Latest modern slavery fight updates -

Under Trump, Visas for Trafficking Victims Hit 7-Year Low

  • Published on
    March 17, 2019
  • News Source Image
  • Category:
    Human Trafficking, Law & Policy
Hero Banner

As part of National Slavery and Human Trafficking Prevention Month President Trump announced that his administration would use “every resource we have to confront this threat.”

Yet despite this promise, trafficking victims and survivors are being intimidated and deported in unprecedented ways.

Since 2003, foreign-born victims of human trafficking in the United States have been eligible to apply for humanitarian visas allowing them to remain and work in the US. In the past ten years, around two-thirds of applications have been approved, often in conjunction with victims agreeing to testify against their traffickers.

However, as the Washington Post reports, the Trump administration has slashed visa support for victims:

In [Trump’s] first full year in office, the approval rate for those trafficking victim visas was cut in half, to about 35 percent. More applicants were denied visas than in any year since 2003, when the program was established, and the number of visas approved, 580, was the lowest in seven years.

To justify his border wall, Mr. Trump is fond is conjuring the specter of sex trafficking victims brought over the southern border. “Women are tied up, they’re bound, duct tape put around their faces,” he said — a garish but apparently imaginary scenario that people who work with trafficking victims say they have never encountered. (In fact, many or most victims enter the country legally, with tourist or work visas.)

“The administration appears to view trafficking as a convenient tool to justify its border policies, rather than as a human tragedy to be seriously addressed,” said Martina Vandenberg, head of the Human Trafficking Pro Bono Legal Center, which does advocacy work.

Late last year the Trump administration announced that those who have their humanitarian visa application denied may now be subject to deportation proceedings in immigration court. This marked a major shift in previous policy, which did not require humanitarian visa applicants to appear for deportation hearings in an effort to encourage victims to seek assistance from authorities.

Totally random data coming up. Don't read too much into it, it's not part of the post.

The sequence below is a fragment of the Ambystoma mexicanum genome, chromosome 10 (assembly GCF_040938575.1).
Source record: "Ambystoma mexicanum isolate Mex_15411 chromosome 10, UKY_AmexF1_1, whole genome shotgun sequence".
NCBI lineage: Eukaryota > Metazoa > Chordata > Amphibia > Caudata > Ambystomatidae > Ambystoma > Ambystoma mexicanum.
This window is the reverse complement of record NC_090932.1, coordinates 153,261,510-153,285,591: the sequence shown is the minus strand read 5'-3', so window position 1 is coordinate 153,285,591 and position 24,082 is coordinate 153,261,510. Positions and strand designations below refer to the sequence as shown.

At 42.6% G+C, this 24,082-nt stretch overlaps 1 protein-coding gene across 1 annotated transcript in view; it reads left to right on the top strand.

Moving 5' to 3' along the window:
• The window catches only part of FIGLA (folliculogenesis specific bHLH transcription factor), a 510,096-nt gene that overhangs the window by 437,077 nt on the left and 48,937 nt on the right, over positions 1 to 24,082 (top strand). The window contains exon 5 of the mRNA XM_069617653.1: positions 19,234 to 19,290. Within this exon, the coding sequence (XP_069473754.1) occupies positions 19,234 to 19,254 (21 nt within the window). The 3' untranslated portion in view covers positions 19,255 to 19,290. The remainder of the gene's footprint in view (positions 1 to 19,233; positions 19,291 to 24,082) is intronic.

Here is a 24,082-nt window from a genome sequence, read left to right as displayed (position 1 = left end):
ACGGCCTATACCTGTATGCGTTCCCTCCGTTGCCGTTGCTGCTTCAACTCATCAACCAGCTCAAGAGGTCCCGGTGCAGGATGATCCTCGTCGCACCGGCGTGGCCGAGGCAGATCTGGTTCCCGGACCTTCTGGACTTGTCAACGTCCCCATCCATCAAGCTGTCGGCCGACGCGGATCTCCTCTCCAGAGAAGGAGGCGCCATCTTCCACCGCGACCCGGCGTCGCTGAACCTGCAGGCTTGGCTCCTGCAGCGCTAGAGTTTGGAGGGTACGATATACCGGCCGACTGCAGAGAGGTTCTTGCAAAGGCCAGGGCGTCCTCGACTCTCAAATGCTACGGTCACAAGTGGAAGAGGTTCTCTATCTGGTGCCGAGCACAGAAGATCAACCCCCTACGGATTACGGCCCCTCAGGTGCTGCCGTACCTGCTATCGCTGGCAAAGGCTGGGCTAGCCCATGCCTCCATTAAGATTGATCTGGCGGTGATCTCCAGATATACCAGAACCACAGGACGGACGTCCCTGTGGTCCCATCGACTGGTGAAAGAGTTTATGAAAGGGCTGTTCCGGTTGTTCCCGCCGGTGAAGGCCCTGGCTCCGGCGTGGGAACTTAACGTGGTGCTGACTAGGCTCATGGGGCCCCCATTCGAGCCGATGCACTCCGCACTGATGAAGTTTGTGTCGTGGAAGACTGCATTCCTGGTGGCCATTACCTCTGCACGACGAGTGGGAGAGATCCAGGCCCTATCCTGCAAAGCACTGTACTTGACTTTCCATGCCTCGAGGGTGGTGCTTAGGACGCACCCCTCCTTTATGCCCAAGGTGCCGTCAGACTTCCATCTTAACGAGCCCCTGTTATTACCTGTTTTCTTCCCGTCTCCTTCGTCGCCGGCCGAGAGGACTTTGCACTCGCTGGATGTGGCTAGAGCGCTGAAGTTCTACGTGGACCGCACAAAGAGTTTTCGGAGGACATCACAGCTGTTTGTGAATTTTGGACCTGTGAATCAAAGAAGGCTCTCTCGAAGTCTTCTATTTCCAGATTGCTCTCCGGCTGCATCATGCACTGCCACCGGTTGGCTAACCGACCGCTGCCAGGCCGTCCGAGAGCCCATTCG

Lawyers for human trafficking victims have also said their clients are now subject to hefty fees that used to be waived by the government.

With the threat of deportation looming should their humanitarian visa be rejected, the “likely effect is to compound the trauma many victims have suffered, forcing them further into the shadows while impeding the very prosecutions the administration boasts it has undertaken against traffickers,” writes the Editorial Board of the Washington Post.


Freedom United is interested in hearing from our community and welcomes relevant, informed comments, advice, and insights that advance the conversation around our campaigns and advocacy. We value inclusivity and respect within our community. To be approved, your comments should be civil.

stop icon A few things we do not tolerate: comments that promote discrimination, prejudice, racism, or xenophobia, as well as personal attacks or profanity. We screen submissions in order to create a space where the entire Freedom United community feels safe to express and exchange thoughtful opinions.

Notify of
Inline Feedbacks
View all comments

This week

The "Migration Pact" that could mean the end of human rights in the E.U.

After nearly a decade of deliberation, the European Parliament recently passed a sweeping overhaul of the European Union’s asylum and migration rules with what is known as the “Migration Pact” which advocates say will lead to an increase in human rights abuses, including extreme exploitation. According to Al Jazeera, prominent E.U. figures like German Chancellor Olaf Scholz and E.U. Home Affairs Commissioner Ylva Johansson believe these reforms

| Wednesday April 10, 2024

Read more